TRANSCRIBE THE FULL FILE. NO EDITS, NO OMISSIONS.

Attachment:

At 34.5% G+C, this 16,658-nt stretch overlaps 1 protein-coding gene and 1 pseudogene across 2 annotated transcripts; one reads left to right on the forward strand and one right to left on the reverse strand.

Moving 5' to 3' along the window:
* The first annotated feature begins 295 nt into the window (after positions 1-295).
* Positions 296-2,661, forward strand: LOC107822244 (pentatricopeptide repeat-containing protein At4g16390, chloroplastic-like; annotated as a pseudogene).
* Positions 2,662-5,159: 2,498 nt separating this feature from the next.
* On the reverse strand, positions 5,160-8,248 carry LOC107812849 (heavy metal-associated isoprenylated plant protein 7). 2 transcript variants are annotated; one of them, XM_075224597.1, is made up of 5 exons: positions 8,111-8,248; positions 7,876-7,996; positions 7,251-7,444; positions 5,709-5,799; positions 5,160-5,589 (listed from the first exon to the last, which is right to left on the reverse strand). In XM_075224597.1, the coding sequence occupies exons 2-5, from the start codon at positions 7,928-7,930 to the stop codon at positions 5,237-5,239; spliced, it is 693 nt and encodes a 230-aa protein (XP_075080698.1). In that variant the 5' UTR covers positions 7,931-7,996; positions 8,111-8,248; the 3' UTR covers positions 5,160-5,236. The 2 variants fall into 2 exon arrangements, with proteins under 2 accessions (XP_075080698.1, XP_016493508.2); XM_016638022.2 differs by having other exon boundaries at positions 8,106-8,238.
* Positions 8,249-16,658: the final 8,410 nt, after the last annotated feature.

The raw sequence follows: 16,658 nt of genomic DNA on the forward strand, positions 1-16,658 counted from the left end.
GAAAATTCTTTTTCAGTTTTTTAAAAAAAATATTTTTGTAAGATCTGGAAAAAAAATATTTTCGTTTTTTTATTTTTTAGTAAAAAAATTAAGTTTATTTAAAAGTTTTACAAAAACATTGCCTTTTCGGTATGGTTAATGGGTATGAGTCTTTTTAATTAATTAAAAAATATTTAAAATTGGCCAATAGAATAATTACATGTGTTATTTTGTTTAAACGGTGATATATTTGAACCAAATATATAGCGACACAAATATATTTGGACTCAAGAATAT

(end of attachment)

At 34.5% G+C, this 16,658-nt stretch overlaps 1 protein-coding gene and 1 pseudogene across 2 annotated transcripts; one reads left to right on the forward strand and one right to left on the reverse strand.

Moving 5' to 3' along the window:
* The first annotated feature begins 295 nt into the window (after positions 1-295).
* Positions 296-2,661, forward strand: LOC107822244 (pentatricopeptide repeat-containing protein At4g16390, chloroplastic-like; annotated as a pseudogene).
* Positions 2,662-5,159: 2,498 nt separating this feature from the next.
* On the reverse strand, positions 5,160-8,248 carry LOC107812849 (heavy metal-associated isoprenylated plant protein 7). 2 transcript variants are annotated; one of them, XM_075224597.1, is made up of 5 exons: positions 8,111-8,248; positions 7,876-7,996; positions 7,251-7,444; positions 5,709-5,799; positions 5,160-5,589 (listed from the first exon to the last, which is right to left on the reverse strand). In XM_075224597.1, the coding sequence occupies exons 2-5, from the start codon at positions 7,928-7,930 to the stop codon at positions 5,237-5,239; spliced, it is 693 nt and encodes a 230-aa protein (XP_075080698.1). In that variant the 5' UTR covers positions 7,931-7,996; positions 8,111-8,248; the 3' UTR covers positions 5,160-5,236. The 2 variants fall into 2 exon arrangements, with proteins under 2 accessions (XP_075080698.1, XP_016493508.2); XM_016638022.2 differs by having other exon boundaries at positions 8,106-8,238.
* Positions 8,249-16,658: the final 8,410 nt, after the last annotated feature.

The raw sequence follows: 16,658 nt of genomic DNA on the forward strand, positions 1-16,658 counted from the left end.
GAAAATTCTTTTTCAGTTTTTTAAAAAAAATATTTTTGTAAGATCTGGAAAAAAAATATTTTCGTTTTTTTATTTTTTAGTAAAAAAATTAAGTTTATTTAAAAGTTTTACAAAAACATTGCCTTTTCGGTATGGTTAATGGGTATGAGTCTTTTTAATTAATTAAAAAATATTTAAAATTGGCCAATAGAATAATTACATGTGTTATTTTGTTTAAACGGTGATATATTTGAACCAAATATATAGCGACACAAATATATTTGGACTCAAGAATAT